BOISE, Idaho (AP) — The Idaho Press Club and four Boise-area journalists have won a lawsuit they filed against Ada County officials under Idaho Public Records Act.
In Friday’s ruling, 4th District Judge Deborah Bail wrote that the county’s approach to the public records requests it had received from the journalists was so far removed from the requirements of the state law that it was as though the county were doing the opposite of what the Idaho Public Records Act required.
All of the documents requested by the journalists, with the exception of just a few, must be turned over to them, Bail said. She also ordered Ada County to pay the Idaho Press Club’s attorneys fees.
“Ada County’s approach to handling the Idaho Public Records Act requests in this case was troubling. The Act favors timeliness, narrow exclusions and openness; Ada County’s approach emphasized delay, unsupportable interpretations of privilege and secrecy,” the judge wrote in Friday’s ruling.
In the lawsuit, Idaho Statesman reporters Cynthia Sewell and Katy Moeller, Idaho Public Television reporter Melissa Davlin and Idaho Education News editor Jennifer Swindell contended county officials repeatedly violated the state public records law by wrongly denying access to some documents, over-redacting others and otherwise mishandling public information requests.
In court documents filed in response to the lawsuit, Ada County Deputy Prosecuting Attorney James Dickinson said the Ada County Board of Commissioners and the Ada County Sheriff’s office followed the law and legally redacted information to protect individuals’ rights.
The judge rejected those claims, calling the denials frivolous. She said the county denials were vague and over-reaching.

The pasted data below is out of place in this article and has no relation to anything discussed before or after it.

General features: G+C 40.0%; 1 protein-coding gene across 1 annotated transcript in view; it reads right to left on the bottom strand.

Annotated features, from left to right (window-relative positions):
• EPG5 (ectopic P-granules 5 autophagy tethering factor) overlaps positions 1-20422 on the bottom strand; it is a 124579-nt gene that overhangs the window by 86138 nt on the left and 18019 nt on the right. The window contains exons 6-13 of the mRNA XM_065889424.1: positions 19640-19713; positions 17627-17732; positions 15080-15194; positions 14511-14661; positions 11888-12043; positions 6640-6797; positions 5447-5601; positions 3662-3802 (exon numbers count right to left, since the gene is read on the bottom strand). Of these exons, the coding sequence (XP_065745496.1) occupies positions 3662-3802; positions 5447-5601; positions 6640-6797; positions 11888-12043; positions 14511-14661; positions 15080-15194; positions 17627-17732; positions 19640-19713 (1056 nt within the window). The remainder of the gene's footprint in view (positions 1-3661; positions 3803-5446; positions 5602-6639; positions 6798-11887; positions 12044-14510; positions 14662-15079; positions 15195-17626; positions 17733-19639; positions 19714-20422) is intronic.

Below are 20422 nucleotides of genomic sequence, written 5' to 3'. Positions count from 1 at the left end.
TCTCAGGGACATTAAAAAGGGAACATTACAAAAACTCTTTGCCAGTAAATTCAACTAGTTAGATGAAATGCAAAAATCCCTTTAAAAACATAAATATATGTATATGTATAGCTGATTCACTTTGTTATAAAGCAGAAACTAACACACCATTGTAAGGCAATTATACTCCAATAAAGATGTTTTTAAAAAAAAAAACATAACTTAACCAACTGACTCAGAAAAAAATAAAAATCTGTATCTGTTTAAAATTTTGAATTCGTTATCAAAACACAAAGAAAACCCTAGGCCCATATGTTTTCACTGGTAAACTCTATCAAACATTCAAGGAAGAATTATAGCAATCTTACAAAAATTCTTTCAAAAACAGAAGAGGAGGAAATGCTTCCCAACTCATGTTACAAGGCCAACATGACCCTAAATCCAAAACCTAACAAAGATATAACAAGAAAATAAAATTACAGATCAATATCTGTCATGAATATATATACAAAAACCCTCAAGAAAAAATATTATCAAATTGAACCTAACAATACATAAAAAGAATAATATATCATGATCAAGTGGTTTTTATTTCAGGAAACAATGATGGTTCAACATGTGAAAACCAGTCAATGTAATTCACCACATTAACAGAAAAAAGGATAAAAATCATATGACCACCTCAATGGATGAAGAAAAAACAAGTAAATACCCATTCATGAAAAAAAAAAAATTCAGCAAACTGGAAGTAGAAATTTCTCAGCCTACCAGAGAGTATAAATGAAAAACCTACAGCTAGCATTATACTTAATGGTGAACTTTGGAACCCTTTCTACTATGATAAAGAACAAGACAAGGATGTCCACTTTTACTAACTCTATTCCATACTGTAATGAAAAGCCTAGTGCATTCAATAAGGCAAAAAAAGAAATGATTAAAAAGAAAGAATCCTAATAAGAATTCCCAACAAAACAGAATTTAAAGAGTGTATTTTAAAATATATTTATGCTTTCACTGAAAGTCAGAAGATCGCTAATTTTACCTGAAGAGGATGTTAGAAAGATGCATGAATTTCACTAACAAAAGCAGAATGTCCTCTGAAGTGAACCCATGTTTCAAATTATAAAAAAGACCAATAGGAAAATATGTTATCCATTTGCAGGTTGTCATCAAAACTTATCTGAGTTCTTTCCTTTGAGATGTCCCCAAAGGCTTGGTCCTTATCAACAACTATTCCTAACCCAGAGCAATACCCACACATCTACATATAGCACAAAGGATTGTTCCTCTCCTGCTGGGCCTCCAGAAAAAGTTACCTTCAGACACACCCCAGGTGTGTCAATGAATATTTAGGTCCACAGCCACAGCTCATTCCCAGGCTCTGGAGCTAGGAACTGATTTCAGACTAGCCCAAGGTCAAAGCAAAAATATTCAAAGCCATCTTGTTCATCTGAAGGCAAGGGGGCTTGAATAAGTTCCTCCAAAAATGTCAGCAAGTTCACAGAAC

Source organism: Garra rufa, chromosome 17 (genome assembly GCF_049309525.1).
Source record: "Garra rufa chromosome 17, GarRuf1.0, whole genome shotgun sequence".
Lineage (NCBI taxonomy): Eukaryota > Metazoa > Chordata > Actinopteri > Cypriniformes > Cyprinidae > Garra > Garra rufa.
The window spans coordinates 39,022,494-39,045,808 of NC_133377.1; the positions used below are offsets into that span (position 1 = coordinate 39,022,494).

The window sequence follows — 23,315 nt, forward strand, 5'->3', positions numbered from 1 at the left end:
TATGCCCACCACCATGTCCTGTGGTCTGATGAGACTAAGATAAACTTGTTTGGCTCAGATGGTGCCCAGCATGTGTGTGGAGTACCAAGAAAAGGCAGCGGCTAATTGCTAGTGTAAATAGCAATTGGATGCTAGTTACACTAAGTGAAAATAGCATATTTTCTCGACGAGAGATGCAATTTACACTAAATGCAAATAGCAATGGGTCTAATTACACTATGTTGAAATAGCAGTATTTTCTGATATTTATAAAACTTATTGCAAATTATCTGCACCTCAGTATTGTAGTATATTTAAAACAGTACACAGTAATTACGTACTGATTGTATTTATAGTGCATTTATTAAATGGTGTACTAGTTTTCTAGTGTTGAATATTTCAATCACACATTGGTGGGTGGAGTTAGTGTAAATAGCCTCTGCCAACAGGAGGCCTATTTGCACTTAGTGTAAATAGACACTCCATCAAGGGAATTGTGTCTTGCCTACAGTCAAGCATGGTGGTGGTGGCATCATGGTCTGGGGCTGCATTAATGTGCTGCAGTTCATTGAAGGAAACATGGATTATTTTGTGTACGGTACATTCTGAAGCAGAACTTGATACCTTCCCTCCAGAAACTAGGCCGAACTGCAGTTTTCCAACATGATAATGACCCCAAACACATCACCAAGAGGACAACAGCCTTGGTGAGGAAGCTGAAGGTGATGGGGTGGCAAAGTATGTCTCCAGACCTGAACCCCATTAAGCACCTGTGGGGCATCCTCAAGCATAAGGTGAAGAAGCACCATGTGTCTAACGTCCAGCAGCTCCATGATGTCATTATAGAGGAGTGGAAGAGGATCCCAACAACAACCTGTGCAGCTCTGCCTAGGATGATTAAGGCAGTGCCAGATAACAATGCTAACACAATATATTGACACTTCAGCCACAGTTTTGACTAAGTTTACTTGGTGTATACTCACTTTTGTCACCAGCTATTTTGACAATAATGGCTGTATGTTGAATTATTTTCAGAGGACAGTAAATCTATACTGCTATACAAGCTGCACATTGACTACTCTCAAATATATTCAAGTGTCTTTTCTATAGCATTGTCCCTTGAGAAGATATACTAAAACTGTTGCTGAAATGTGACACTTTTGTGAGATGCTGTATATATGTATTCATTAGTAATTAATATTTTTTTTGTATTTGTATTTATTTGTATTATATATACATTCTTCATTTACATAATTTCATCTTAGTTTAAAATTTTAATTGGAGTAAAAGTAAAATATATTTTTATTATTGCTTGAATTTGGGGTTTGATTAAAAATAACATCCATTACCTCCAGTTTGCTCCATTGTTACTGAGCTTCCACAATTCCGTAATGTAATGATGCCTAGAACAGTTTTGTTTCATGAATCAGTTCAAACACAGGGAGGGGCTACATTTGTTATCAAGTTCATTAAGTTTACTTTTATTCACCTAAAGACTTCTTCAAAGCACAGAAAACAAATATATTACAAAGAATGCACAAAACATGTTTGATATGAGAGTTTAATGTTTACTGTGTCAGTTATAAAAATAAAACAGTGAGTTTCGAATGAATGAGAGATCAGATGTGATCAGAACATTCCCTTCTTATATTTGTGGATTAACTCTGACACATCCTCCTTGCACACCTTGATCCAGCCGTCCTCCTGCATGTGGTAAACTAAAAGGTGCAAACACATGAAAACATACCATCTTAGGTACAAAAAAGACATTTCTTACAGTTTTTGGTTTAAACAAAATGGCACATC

“While the attorney-client privilege can be asserted for confidential communications between a lawyer and the client for the purpose of legal advice, delegating the administrative/clerical function of gathering public records to a lawyer does not make everything the lawyer touches or copies other employees subject to the protection of the privilege,” Bail wrote.
Davlin said the ruling marks “a great day for government transparency in Idaho.”
“I’m hoping that other government entities are paying attention, because Ada County certainly wasn’t the only one that had public records practices outside the law,” Davlin said. “So, hopefully this ruling means we can avoid these fights in the future.”
Dickinson did not immediately respond to a request for comment from The Associated Press.
The Ada County Board of Commissioners said in a statement they believe ardently that public records are just that — public. They said they will provide in-depth training to all county custodians of public records so they can respond to public records requests in the most efficient manner possible.
“Accessible and transparent government is a cornerstone of our democracy, and we will continue to support the media’s access to all public records in our jurisdiction,” the board’s statement said.